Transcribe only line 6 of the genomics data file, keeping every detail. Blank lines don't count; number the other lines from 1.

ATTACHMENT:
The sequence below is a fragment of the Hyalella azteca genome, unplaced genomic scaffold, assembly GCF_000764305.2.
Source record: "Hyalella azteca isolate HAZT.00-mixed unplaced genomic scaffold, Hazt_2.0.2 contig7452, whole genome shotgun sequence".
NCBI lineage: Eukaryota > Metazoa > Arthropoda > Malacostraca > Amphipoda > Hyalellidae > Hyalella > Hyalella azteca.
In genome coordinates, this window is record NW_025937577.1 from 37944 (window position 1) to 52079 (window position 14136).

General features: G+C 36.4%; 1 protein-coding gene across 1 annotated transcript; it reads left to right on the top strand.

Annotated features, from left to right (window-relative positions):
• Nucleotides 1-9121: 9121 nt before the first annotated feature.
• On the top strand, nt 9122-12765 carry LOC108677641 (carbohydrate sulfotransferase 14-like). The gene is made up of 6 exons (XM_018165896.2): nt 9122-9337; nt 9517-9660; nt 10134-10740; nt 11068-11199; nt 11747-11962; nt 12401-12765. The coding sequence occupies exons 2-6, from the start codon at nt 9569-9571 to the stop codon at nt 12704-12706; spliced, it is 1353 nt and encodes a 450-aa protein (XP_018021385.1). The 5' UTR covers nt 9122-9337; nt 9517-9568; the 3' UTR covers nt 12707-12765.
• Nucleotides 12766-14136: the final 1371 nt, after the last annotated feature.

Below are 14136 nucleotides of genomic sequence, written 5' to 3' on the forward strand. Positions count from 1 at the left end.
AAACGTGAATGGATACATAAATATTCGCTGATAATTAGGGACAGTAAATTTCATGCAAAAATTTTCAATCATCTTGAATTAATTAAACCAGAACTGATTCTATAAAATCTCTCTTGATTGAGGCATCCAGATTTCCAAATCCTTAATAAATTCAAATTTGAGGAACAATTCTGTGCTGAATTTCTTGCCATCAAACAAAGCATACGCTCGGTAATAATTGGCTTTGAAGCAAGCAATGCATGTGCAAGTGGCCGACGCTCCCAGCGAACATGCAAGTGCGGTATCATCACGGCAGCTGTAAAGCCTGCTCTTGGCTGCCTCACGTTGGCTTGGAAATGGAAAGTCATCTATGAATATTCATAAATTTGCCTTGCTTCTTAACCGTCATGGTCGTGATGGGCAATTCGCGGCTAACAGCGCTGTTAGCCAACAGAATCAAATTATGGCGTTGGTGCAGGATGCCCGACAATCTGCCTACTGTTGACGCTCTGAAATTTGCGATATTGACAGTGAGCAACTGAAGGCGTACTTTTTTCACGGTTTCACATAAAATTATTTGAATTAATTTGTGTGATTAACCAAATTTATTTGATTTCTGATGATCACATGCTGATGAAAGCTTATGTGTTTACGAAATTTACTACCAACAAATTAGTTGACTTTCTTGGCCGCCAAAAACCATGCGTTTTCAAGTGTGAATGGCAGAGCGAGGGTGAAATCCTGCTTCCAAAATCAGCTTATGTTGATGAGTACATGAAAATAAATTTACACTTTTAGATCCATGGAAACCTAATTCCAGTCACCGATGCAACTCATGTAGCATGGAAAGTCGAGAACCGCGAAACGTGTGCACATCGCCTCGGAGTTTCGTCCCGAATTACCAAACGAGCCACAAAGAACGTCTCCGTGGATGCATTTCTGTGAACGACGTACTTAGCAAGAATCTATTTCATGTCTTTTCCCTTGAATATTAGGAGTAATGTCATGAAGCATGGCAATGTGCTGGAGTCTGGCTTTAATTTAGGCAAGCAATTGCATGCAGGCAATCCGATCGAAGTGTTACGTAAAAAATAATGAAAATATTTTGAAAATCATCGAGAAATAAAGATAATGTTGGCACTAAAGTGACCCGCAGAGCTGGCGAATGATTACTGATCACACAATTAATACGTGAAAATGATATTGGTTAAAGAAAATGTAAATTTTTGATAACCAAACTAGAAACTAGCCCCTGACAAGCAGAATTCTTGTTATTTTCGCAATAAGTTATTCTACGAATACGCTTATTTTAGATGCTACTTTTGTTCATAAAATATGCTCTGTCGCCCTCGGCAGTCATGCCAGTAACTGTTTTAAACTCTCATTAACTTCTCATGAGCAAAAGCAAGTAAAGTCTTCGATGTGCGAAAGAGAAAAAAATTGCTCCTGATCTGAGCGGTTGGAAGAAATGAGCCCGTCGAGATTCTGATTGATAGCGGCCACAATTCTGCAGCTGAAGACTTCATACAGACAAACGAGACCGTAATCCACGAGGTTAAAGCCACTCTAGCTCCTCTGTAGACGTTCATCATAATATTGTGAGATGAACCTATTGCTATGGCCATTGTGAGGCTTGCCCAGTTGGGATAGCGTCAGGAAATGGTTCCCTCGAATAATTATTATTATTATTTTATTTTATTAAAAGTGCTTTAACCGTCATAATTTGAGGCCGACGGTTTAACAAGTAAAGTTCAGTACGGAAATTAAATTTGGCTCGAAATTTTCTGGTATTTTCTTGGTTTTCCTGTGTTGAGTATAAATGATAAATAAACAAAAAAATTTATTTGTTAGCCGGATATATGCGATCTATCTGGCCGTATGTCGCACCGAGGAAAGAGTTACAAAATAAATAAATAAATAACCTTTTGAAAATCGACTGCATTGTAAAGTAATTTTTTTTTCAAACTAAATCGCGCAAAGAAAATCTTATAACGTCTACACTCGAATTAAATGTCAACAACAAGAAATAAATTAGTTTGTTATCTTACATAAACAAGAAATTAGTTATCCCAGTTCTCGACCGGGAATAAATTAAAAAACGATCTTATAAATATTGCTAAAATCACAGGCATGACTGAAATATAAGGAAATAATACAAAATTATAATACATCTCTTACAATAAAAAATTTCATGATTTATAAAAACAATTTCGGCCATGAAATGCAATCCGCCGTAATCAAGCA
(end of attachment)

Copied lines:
Annotated features, from left to right (window-relative positions):